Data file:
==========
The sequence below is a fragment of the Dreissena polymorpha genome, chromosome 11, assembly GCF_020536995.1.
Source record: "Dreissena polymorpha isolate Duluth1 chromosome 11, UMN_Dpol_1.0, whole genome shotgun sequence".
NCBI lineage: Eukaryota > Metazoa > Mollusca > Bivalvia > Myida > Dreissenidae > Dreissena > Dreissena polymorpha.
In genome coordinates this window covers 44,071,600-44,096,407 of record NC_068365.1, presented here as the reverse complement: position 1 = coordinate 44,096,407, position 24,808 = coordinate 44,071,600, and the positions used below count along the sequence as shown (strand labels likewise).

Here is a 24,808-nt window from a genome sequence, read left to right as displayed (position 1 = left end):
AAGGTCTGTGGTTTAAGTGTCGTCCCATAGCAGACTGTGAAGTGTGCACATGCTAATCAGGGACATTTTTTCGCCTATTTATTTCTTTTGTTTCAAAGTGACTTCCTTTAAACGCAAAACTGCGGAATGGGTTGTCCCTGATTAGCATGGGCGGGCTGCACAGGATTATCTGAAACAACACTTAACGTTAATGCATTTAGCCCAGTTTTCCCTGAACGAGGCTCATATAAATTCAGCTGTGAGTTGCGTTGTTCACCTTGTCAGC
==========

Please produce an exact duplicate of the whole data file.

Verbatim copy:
The sequence below is a fragment of the Dreissena polymorpha genome, chromosome 11, assembly GCF_020536995.1.
Source record: "Dreissena polymorpha isolate Duluth1 chromosome 11, UMN_Dpol_1.0, whole genome shotgun sequence".
NCBI lineage: Eukaryota > Metazoa > Mollusca > Bivalvia > Myida > Dreissenidae > Dreissena > Dreissena polymorpha.
In genome coordinates this window covers 44,071,600-44,096,407 of record NC_068365.1, presented here as the reverse complement: position 1 = coordinate 44,096,407, position 24,808 = coordinate 44,071,600, and the positions used below count along the sequence as shown (strand labels likewise).

Here is a 24,808-nt window from a genome sequence, read left to right as displayed (position 1 = left end):
AAGGTCTGTGGTTTAAGTGTCGTCCCATAGCAGACTGTGAAGTGTGCACATGCTAATCAGGGACATTTTTTCGCCTATTTATTTCTTTTGTTTCAAAGTGACTTCCTTTAAACGCAAAACTGCGGAATGGGTTGTCCCTGATTAGCATGGGCGGGCTGCACAGGATTATCTGAAACAACACTTAACGTTAATGCATTTAGCCCAGTTTTCCCTGAACGAGGCTCATATAAATTCAGCTGTGAGTTGCGTTGTTCACCTTGTCAGC